Mmmm. Social Media plus Email Marketing. Mmmm.

There are many elements of this Runza program that I love, including their commitment to a particular, high value, user action (email subscription) across multiple channels. I love the Facebook landing tab. Asking for mobile phone number is smart, too. Yet, there are details of this program that could be improved, and the inconsistencies in data collection and approach lead me to presume that different people at Runza are responsible for different components of this effort – as is often the case.

The best practice is to first take the cake you’ve already bought, and then add social media frosting to it. And the optimal way to do that is to use one set of bakers.

Overall, this Runza email/social effort is done well, and if you ever find yourself in Nebraska, you need to try one. Trust me.

Facebook Comments


  1. says


    Fantastic example of how social & email can complement each other, and how to help people move from your potential audience to your actual one (to use your comparison from September 22).

    They ought to simplify that signup form, though – it’d be cool to get their Twitter handle, but that form is getting a bit long as-is. I’d probably lose the Confirm Email and Last Name fields to make some room for a Twitter handle while keeping the form from getting out of control.

    Oh, and thanks for making me hungry while lunch is still 3 hours away… 😉

  2. Remig1209 says

    I agree with your point in which the ‘in-store’ effort is an epic fail when there are so many already connected through mobile technology. The use of a mobile barcode or a snaptell type service would be a great way to integrate the ‘in-store’ experience. Nice post.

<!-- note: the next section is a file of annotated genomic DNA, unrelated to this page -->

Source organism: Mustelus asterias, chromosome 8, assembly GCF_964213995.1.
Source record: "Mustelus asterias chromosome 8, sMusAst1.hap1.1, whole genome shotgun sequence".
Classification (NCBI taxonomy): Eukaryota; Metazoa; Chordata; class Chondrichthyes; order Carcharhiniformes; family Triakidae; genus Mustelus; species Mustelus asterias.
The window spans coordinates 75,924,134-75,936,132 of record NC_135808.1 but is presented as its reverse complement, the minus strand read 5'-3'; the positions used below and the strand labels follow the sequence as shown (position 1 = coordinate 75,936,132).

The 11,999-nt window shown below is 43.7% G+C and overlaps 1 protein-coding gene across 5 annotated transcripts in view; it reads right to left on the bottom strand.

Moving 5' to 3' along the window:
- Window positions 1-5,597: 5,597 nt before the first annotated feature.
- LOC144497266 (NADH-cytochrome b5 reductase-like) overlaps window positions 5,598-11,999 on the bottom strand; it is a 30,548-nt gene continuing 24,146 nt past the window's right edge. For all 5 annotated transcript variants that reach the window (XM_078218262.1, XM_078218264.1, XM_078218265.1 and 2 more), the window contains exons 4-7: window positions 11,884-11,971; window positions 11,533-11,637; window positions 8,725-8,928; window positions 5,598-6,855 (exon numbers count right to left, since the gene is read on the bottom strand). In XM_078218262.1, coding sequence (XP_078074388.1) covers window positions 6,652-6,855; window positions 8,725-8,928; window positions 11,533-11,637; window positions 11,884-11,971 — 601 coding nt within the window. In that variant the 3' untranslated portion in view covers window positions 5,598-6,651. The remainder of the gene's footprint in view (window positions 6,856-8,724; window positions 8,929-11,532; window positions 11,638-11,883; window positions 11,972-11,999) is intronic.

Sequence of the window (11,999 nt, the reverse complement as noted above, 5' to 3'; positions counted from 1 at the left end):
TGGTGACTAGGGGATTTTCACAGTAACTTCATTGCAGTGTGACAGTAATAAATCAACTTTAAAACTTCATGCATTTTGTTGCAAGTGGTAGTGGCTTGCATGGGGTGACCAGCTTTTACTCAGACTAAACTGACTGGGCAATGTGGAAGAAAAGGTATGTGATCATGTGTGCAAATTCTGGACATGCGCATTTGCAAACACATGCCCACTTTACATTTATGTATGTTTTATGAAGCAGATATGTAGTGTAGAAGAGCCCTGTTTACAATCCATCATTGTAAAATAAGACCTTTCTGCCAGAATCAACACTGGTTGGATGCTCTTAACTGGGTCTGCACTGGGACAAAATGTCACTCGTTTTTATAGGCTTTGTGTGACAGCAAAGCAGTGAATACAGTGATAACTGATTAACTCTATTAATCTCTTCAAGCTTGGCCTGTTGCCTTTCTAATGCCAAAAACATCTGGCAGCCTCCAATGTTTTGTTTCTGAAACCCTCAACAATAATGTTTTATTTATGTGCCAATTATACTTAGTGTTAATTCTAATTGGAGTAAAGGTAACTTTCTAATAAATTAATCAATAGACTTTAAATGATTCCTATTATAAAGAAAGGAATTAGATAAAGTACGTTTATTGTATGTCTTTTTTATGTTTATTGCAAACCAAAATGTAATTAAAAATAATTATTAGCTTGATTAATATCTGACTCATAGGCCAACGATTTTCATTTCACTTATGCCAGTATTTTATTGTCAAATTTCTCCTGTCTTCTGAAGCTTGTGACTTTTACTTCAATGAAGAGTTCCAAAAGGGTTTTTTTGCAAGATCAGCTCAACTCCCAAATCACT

3. says

    Jay –
    Great case study and insights. The other compliment I would add is that I like the design of the welcome email and the fact that it isn’t one big image, like almost every email I receive. Even without images turned on, I could read all of the content of the email so i (or a user) can decide whether or not they want to download the images and take advantage.
    I would also agree with Justin that they could simplify the sign up form and try to get additional ideal information later.

  4. Craig Samborski says

    Great piece. It is very curious how the opt-in process is so…well…dated. Seems like that would be an easy fix to what is otherwise a nice program.

    Thanks Jay Baer

  5. says

    This is an excellent case study, email marketing sometimes gets lost in the social media hype but this example shows how well various mediums complement each other.

  6. says

    Love this: “…legacy programs are the Jan to social media’s Marcia”. I’m glad to see you encouraging the use of traditional marketing methods in combination with social media as opposed to social media replacing them. As a marketing exec in a technology company, I can tell you it’s frustrating to read all these social media blogs saying traditional marketing is dead. It’s not. We use it every day as do many of my colleagues throughout the industry. I think it’s important to add social media to the mix as another way to go beyond communicating with customers and actually connecting with them. But social media isn’t the only trick up our collective marketing sleeves.